‘I don’t doubt that it [routine] works, but personally I don’t agree with it. I could never ever let my son cry – even as protest… but that’s me. My baby feeds and sleeps on demand; whenever and wherever he needs to. I could count on one hand the times he has cried since birth. We don’t need him in a routine and I won’t force one on him. We are happy and in my opinion raising our son to trust us. I am not saying this as a ‘holier than thou’ thing, I get that people do what they need to do and what works for them….’
This comment is likely well-meaning, but it also reeks of up-on-her-high-horse self-congratulating judgement of mothers who have chosen a different method. The main attitudes some demand-feeders have against routines is that it’s the easy way out, when mothering should be all about the baby and not about the parents. It also implies that mothers who use routines are heartless, and don’t mind their children ‘not trusting them’. The ‘it’s fine for you, but I could never do that to my child’ type comment can easily be translated to: ‘if you’re heartless enough to force your poor abandoned child into routines and self-settle them that’s fine, but I have a heart and I’m a good mother so that wouldn’t work for us’.
What this type of comment, in favour of demand feeding, also implies is that any method that is designed for the health of the baby and the family is selfish on the part of the parents, inferring that it’s natural for a mother to give up her life when she has a child and if she’s not willing to do this, if it’s not convenient for her to be waking all hours of the night to feed her child, and rock it to sleep, and feed it for hours at a time, then she’s not a real mother. I might be taking this a little far, but I’m just reporting what I hear in this comment and I really feel this attitude is rampant in the baby wars.
Where the war gets even fiercer is when it cascades from factions on the internet into protests off-line. An example of this is a recent controversy around Dr Brian Symon, a self-settling routine advocate who says he has helped over 10,000 families solve their baby’s sleep problems. Dr Symon was due to give a presentation about his feeding and sleep methods at Melbourne’s Pregnancy Babies and Children’s Expo in October last year, but this presentation was cancelled after a back-lash from prospective attendees on the expo’s Facebook Page. From what I have read about Dr Symon, he only advocates a very short-term version of controlled-crying in cases where parents have had sleep problems with their child over many months, but on the whole, advocates self-settling to teach the child to sleep as early as possible so to avoid having to consider controlled-crying as a circuit breaker later on. As he explains on his blog:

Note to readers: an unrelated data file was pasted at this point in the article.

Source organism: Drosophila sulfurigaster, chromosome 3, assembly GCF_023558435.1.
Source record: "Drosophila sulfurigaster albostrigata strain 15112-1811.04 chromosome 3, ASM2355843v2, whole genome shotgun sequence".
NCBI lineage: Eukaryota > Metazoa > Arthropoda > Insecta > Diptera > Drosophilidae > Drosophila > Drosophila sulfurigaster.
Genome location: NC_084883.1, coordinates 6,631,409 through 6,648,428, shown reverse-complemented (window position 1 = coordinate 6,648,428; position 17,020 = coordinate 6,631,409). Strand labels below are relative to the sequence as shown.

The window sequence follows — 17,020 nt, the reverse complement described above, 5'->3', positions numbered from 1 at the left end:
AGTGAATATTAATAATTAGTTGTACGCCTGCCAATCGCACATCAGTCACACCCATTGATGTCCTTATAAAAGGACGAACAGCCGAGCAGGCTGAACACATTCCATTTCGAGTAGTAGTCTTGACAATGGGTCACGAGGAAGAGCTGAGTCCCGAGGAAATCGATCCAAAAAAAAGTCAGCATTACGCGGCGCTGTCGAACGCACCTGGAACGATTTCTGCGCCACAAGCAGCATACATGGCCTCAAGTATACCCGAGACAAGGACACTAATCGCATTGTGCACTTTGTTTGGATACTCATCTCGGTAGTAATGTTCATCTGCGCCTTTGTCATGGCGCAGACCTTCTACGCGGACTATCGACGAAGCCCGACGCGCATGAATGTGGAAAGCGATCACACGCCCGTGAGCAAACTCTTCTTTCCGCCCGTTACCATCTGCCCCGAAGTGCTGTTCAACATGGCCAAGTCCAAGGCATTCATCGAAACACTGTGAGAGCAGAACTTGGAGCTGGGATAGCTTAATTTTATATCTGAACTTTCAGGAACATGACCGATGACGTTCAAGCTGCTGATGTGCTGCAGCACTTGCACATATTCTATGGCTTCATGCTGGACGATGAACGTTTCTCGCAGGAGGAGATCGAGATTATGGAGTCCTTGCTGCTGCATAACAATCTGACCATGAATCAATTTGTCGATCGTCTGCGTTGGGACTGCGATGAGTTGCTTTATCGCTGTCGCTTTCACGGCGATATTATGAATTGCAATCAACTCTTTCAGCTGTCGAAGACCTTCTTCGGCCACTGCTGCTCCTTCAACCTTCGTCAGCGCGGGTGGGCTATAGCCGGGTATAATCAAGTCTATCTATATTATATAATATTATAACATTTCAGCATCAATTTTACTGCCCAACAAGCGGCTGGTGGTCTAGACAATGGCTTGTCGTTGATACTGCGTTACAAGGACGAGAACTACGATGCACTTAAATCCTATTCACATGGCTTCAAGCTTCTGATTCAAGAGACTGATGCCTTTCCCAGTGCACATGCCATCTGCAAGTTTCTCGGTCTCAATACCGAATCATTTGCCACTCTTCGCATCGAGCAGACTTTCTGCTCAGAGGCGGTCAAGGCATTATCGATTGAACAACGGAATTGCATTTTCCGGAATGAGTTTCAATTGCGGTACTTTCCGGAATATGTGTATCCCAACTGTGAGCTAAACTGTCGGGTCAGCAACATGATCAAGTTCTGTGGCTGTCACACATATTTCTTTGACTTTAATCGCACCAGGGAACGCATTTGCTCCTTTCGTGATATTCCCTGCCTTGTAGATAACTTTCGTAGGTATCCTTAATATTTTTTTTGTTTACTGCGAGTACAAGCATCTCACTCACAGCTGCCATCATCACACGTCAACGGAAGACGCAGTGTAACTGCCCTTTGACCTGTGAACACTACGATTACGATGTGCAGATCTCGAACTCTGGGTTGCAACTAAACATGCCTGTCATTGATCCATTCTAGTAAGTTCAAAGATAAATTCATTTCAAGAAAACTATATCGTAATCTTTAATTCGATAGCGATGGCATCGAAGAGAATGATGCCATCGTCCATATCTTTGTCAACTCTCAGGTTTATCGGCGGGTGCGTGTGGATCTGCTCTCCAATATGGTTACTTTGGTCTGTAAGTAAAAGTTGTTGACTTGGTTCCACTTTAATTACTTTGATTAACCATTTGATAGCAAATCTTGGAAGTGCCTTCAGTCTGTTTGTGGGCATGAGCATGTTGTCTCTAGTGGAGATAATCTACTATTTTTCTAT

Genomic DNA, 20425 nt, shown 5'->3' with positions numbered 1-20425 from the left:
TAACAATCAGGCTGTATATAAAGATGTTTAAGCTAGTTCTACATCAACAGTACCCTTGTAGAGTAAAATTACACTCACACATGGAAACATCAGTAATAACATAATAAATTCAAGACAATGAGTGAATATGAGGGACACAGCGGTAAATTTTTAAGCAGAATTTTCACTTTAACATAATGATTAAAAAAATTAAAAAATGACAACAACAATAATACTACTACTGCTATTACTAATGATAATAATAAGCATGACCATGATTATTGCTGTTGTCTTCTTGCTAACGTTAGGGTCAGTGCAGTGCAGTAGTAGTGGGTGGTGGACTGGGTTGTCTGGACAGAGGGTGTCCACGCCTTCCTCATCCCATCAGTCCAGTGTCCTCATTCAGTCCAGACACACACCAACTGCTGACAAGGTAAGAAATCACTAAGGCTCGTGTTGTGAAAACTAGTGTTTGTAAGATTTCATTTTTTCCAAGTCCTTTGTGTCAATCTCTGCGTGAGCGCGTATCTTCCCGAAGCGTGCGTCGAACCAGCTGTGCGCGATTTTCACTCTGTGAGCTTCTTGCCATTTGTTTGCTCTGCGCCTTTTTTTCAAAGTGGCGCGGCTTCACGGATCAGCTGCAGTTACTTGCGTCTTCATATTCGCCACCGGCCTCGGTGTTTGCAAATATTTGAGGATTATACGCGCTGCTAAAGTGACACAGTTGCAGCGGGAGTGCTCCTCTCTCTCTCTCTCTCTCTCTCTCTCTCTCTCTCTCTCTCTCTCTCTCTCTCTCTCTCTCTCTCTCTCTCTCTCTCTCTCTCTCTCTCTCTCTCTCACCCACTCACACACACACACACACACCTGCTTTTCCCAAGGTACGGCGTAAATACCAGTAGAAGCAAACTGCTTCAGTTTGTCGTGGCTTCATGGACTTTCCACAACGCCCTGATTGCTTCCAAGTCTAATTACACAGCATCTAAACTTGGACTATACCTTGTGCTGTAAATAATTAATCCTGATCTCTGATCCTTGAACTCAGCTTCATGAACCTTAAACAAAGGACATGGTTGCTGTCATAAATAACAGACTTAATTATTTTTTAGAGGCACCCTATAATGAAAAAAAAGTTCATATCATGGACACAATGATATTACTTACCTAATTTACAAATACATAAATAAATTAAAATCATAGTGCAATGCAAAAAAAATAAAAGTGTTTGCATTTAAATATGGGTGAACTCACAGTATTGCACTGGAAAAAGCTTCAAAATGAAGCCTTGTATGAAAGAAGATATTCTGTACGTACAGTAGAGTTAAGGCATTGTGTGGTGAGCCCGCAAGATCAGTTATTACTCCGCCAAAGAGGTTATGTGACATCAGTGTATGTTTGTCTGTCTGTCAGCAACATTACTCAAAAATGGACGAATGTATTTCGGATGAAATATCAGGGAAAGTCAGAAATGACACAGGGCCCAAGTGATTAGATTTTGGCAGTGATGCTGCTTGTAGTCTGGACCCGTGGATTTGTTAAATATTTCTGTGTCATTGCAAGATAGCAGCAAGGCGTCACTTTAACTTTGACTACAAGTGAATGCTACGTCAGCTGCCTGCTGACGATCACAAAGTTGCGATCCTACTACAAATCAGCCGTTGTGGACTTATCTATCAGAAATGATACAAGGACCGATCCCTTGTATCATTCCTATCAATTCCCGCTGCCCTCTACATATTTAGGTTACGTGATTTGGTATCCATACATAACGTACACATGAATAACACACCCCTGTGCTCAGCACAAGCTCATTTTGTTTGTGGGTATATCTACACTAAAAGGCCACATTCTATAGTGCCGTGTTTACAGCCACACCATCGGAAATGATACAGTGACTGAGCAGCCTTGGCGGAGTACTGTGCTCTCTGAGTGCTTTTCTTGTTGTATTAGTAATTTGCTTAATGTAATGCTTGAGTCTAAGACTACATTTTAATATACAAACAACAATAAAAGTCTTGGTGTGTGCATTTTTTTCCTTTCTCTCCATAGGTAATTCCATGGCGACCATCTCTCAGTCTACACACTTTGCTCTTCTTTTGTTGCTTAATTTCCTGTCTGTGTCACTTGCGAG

‘Despite the urban myth, I do not advise parents to lock babies in their rooms for 12 hours unattended, or any variation on this theme’ and ‘If a baby is trained to achieve prolonged crying it can be damaging to child, mother and the family unit. Uncontrolled, prolonged crying is a major insult to the well-being of the child’.
Clearly many of those who oppose Dr Symon’s methods have never fully investigated what these methods are. And because they don’t agree with them, he apparently should be censored from speaking altogether. What ever happened to the right to free speech?